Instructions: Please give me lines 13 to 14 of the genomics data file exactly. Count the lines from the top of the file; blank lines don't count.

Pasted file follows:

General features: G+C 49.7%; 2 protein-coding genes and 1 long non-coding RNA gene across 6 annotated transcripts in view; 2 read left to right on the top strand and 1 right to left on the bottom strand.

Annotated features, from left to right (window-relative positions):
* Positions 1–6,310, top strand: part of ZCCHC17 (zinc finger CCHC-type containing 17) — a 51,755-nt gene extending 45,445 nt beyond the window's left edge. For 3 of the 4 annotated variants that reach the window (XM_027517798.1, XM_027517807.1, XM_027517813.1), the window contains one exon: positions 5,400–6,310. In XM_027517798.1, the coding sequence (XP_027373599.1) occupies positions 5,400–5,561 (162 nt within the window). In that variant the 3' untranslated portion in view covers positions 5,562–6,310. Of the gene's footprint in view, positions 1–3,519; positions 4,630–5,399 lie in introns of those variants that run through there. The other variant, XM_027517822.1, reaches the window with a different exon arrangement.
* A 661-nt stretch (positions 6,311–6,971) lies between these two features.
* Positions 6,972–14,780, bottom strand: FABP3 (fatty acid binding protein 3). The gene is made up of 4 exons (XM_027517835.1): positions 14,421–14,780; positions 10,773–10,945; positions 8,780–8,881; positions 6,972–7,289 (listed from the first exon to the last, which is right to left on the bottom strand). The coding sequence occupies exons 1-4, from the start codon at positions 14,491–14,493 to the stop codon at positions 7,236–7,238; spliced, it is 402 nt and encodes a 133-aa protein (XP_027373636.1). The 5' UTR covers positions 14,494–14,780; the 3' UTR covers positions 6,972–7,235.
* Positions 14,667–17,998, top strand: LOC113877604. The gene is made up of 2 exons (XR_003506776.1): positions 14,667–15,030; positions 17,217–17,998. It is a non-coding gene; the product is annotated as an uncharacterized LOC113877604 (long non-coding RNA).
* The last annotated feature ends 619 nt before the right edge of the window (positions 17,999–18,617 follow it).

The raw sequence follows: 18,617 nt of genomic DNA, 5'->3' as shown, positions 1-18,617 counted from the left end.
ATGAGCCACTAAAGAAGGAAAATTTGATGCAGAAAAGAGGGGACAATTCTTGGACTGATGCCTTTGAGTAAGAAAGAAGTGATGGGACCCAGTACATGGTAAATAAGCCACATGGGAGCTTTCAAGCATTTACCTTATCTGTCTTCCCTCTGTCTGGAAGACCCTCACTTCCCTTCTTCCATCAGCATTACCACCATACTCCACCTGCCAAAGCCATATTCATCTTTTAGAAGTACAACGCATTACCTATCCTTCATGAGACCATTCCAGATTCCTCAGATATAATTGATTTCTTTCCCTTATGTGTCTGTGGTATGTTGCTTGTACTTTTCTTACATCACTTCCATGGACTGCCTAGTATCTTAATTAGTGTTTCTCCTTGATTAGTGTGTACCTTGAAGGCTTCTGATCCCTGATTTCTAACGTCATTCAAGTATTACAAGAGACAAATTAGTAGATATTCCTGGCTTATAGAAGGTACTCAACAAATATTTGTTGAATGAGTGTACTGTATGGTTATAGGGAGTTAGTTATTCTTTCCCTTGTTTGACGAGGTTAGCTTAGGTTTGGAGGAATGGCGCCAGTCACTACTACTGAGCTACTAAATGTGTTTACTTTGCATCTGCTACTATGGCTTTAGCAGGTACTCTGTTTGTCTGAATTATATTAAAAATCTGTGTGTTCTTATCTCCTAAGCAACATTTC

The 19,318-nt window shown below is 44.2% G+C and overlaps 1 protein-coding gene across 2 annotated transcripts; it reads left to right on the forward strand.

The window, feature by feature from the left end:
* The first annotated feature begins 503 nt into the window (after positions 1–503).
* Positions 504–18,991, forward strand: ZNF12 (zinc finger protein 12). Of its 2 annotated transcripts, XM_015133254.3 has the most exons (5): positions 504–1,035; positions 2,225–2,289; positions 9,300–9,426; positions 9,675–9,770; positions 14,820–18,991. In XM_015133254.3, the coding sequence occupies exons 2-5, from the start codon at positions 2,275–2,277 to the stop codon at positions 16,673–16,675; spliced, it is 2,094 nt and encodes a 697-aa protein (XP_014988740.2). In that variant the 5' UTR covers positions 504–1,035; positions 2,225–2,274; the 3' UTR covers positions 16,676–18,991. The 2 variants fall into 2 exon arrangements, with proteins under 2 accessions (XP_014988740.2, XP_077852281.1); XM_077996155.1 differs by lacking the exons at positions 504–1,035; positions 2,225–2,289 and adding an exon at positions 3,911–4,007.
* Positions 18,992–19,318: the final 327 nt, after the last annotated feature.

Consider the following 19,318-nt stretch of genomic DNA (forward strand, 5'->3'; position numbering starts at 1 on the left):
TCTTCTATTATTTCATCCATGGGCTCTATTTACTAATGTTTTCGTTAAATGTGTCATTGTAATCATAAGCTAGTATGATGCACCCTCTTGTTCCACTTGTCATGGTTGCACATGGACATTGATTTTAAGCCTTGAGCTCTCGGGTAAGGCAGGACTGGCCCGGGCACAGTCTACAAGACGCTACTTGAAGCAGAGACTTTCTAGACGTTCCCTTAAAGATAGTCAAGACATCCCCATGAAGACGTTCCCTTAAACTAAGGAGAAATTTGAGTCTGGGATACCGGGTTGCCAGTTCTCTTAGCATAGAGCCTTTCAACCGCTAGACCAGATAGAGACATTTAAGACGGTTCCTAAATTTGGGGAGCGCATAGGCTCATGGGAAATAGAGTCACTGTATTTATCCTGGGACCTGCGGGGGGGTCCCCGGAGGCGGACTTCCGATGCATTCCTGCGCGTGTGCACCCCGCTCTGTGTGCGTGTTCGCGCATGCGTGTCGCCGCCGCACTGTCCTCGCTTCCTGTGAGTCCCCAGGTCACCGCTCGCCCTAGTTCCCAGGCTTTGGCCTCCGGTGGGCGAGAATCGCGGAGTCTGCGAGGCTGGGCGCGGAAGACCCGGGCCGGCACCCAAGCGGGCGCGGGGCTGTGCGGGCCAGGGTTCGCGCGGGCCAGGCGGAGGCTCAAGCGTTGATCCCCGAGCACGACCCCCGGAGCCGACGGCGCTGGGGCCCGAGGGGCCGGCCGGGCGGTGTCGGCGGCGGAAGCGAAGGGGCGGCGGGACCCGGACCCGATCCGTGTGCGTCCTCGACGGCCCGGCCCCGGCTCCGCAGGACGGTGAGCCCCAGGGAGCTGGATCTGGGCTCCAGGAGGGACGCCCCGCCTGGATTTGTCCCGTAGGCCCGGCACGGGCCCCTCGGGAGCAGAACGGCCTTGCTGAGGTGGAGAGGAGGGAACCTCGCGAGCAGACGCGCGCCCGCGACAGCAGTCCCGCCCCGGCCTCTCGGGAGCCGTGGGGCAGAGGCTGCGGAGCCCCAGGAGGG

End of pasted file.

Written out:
* Positions 504–18,991, forward strand: ZNF12 (zinc finger protein 12). Of its 2 annotated transcripts, XM_015133254.3 has the most exons (5): positions 504–1,035; positions 2,225–2,289; positions 9,300–9,426; positions 9,675–9,770; positions 14,820–18,991. In XM_015133254.3, the coding sequence occupies exons 2-5, from the start codon at positions 2,275–2,277 to the stop codon at positions 16,673–16,675; spliced, it is 2,094 nt and encodes a 697-aa protein (XP_014988740.2). In that variant the 5' UTR covers positions 504–1,035; positions 2,225–2,274; the 3' UTR covers positions 16,676–18,991. The 2 variants fall into 2 exon arrangements, with proteins under 2 accessions (XP_014988740.2, XP_077852281.1); XM_077996155.1 differs by lacking the exons at positions 504–1,035; positions 2,225–2,289 and adding an exon at positions 3,911–4,007.
* Positions 18,992–19,318: the final 327 nt, after the last annotated feature.